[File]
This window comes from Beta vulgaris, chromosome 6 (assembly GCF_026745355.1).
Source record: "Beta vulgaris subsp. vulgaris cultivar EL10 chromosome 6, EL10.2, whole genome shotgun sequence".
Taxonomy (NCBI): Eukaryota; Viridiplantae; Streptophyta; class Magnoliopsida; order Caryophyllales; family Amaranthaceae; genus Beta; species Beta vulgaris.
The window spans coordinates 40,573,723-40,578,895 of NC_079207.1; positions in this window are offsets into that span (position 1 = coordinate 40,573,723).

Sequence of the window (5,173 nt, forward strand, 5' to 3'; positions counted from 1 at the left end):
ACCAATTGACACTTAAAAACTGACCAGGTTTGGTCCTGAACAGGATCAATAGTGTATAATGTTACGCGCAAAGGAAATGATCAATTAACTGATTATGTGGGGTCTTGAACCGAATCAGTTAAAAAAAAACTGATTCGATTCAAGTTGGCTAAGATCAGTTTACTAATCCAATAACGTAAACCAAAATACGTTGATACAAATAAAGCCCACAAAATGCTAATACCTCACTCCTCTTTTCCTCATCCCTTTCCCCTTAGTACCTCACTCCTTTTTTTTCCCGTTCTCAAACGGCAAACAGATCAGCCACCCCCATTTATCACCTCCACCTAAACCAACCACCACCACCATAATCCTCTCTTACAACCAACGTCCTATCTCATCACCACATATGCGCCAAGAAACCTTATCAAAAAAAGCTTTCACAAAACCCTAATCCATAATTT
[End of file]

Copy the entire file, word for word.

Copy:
This window comes from Beta vulgaris, chromosome 6 (assembly GCF_026745355.1).
Source record: "Beta vulgaris subsp. vulgaris cultivar EL10 chromosome 6, EL10.2, whole genome shotgun sequence".
Taxonomy (NCBI): Eukaryota; Viridiplantae; Streptophyta; class Magnoliopsida; order Caryophyllales; family Amaranthaceae; genus Beta; species Beta vulgaris.
The window spans coordinates 40,573,723-40,578,895 of NC_079207.1; positions in this window are offsets into that span (position 1 = coordinate 40,573,723).

Sequence of the window (5,173 nt, forward strand, 5' to 3'; positions counted from 1 at the left end):
ACCAATTGACACTTAAAAACTGACCAGGTTTGGTCCTGAACAGGATCAATAGTGTATAATGTTACGCGCAAAGGAAATGATCAATTAACTGATTATGTGGGGTCTTGAACCGAATCAGTTAAAAAAAAACTGATTCGATTCAAGTTGGCTAAGATCAGTTTACTAATCCAATAACGTAAACCAAAATACGTTGATACAAATAAAGCCCACAAAATGCTAATACCTCACTCCTCTTTTCCTCATCCCTTTCCCCTTAGTACCTCACTCCTTTTTTTTCCCGTTCTCAAACGGCAAACAGATCAGCCACCCCCATTTATCACCTCCACCTAAACCAACCACCACCACCATAATCCTCTCTTACAACCAACGTCCTATCTCATCACCACATATGCGCCAAGAAACCTTATCAAAAAAAGCTTTCACAAAACCCTAATCCATAATTT